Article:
Tag Archives: daughters

Why Is The Recent New York Times Magazine Article About Adoption, Relevant?

When I saw the cover of the New York Times Magazine Section I winced. I wondered if the article written by Maggie Jones, entitled, “Why a Generation of Adoptees is Returning to South Korea” would frustrate me as so many adoption related articles do.

It’s been a while since I read something that didn’t sensationalize adoption. I’ve worked  in the field since 1999. I’ve read hundreds of articles, read many books, seen many documentaries, talked with dozens of children and adults who were adopted and hundreds of parents. I’ve attended workshops, lectures, meetings, classes, etc. And yet after all this time, I still have a lot to learn. That’s why I read this article and I’m glad that I did.

The author, Maggie Jones, is an adoptive parent. Her article was thoughtful, engaging and informative.  AdoptionAlthough she didn’t adopt from Korea, she adopted one daughter domestically (she is of Japanese and African descent) and her other daughter was born in Guatemala. Despite this, the research that Jones did is applicable to anyone interested in adoption.

“My husband and I are of a generation that is supposedly savvier and better educated about raising adopted children. We have done some of the “right things”: traveled with our kids back to Guatemala and to Japan (where my older daughter’s birth mother lives). We’ve advocated for open adoptions (with mixed success) so our daughters would have access to their records and contact with their families. Our daughters’ friends and their school are diverse. And my husband and I try not to shy away from talking about the complexities of adoption and race.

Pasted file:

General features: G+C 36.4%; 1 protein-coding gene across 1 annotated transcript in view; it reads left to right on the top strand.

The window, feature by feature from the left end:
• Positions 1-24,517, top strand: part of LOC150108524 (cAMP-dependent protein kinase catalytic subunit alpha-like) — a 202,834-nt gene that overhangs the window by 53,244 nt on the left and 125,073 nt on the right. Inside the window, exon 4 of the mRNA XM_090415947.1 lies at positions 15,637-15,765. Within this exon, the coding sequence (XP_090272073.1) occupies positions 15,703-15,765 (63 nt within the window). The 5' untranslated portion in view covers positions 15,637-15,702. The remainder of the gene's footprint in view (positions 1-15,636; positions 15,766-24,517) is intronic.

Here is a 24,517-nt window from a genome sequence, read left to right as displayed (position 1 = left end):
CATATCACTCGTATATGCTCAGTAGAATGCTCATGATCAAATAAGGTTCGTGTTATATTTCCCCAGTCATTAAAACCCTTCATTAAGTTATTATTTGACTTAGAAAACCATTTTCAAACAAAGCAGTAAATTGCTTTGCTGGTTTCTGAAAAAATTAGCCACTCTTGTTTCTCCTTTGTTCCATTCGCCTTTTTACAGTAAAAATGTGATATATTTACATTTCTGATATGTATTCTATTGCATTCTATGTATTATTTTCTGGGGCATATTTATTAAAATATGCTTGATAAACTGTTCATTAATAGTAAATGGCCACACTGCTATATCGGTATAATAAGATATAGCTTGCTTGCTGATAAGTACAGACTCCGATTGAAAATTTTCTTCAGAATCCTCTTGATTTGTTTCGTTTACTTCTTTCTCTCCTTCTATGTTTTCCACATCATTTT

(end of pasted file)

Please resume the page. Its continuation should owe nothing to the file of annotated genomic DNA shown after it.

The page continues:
Two hands of different races togetherStill, my daughters don’t see themselves reflected in my and my husband’s faces. They will confront racism in their lives, which neither my husband nor I ever have. My children are happy and deeply attached to us. But while the predominant narrative of adoption focuses on what is gained, each adoption also entails loss for both the child and her biological family. It’s a loss I can’t fully know and one I can never entirely heal.”

That last sentence encompasses everything that I believe about addition. I appreciate the honestly with which Jones describes her experiences and the fact that adoption is an emotionally complicated process. There is so much work that adoptive parents need to do and Jones seems aware of her responsibilities. I admire her honesty and thorough research. I’m so glad that I read her piece.

If you have any questions about this article or about adoption in general, I would love to hear from you. Feel free to contact me.